Core blocks are predefined blocks that are named with a leading underscore. Most core blocks have a higher purpose than simple template use:
<?_code _code?> blocks are perhaps the most useful feature of BML outside of the ability to have global site templates. These blocks allow template authors to embed pieces of executable Perl code within the bml page that get executed on the server.
The code you write gets executed in its own package (namespace) called BMLCodeBlock::. Any variables you declare in one code block on a page without using my are carried on to the next _code block.
Because the BML parser must evaluate everything on the page before sending the HTTP headers, make sure you don't print anything. Any output printed to STDOUT will just be interpreted as HTTP headers. How the _code blocks work is that you need to return a value at the end. Whatever value your code fragment returns is what the block evaluates to. Usually what you end up doing is building a string, concatenating things to it over and over, and then returning it at the end.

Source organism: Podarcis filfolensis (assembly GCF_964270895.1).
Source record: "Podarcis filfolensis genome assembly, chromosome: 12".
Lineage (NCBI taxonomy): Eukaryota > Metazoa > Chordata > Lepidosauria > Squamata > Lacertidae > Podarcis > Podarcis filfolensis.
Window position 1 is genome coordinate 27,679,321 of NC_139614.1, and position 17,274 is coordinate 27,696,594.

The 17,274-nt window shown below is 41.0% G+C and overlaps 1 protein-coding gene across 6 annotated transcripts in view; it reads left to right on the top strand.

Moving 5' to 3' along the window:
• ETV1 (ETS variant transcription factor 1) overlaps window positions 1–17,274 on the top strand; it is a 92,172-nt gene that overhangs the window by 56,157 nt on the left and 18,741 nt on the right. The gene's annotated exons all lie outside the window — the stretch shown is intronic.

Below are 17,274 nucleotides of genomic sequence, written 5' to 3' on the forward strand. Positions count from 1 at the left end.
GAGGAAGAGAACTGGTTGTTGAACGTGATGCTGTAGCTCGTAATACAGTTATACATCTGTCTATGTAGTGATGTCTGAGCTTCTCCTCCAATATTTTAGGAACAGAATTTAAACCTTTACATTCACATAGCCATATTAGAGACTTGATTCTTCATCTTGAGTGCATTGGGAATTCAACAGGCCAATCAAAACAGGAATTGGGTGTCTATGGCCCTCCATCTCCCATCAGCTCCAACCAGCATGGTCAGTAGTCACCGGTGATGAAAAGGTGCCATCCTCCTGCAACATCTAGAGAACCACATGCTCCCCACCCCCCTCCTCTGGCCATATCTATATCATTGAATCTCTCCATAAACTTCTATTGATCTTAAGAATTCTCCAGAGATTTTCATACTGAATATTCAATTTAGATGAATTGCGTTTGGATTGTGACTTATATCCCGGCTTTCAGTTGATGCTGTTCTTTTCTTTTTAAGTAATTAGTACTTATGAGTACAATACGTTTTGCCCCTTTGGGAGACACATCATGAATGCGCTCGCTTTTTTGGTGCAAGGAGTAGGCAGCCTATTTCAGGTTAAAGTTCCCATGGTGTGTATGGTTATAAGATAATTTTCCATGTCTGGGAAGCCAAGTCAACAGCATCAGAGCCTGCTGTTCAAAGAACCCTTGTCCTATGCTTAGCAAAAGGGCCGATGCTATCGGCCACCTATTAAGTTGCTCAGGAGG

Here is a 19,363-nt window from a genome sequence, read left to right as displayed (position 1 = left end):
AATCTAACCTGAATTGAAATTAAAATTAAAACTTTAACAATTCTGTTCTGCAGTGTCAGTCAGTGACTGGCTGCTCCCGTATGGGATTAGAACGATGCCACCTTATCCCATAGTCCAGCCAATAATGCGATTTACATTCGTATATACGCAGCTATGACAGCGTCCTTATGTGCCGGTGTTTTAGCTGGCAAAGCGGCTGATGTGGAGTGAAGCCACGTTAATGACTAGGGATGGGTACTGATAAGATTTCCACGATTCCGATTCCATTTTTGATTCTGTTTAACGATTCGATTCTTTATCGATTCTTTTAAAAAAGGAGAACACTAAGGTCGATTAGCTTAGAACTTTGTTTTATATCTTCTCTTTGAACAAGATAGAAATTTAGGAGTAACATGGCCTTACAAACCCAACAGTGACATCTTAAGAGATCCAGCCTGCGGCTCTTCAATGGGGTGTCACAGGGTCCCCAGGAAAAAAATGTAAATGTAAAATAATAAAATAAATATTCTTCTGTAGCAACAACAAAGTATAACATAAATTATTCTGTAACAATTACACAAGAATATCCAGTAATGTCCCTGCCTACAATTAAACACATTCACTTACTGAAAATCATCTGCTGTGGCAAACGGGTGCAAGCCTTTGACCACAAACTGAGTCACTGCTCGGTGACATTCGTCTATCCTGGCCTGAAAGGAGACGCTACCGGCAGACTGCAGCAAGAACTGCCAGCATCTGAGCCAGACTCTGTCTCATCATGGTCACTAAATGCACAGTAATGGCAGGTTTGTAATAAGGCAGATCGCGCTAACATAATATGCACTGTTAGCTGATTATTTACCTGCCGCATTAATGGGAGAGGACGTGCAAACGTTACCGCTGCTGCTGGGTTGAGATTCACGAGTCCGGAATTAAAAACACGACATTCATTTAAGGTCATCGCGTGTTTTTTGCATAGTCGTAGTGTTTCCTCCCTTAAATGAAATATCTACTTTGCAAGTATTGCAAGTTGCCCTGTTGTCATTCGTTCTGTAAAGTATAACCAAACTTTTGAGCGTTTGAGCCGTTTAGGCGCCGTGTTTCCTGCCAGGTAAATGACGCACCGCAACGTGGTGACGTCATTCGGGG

Comment blocks are templates that do not get parsed into resultant text later, and are useful when HTML style comments (‘<!-- -->’) are not desired.
Information blocks can be used to include special information about the particular BML page the block is contained in.
Specify and load a required package
Specified page is dynamic, and shouldn't be cached
Specified page is static; ok to cache
Turn off default BML headers
Specify that page has no cacheable content
Declare page specific BML blocks.
Include blocks can be used to integrate a text file straight into a BML file. Include files can be written in BML or plain text.
_e* are a variety of escape blocks, each with a different purpose:
Replace certain ASCII characters with their HTML entity counterparts
Replace certain ASCII characters that can trigger BML blocks (‘<?xml?>’) with their HTML entity counterparts
Escape non-compliant ASCII characters in URLs
Escape text by passing through eh and then eb
Multi language blocks are used to interchange certain text blocks with the specified language-domain translation.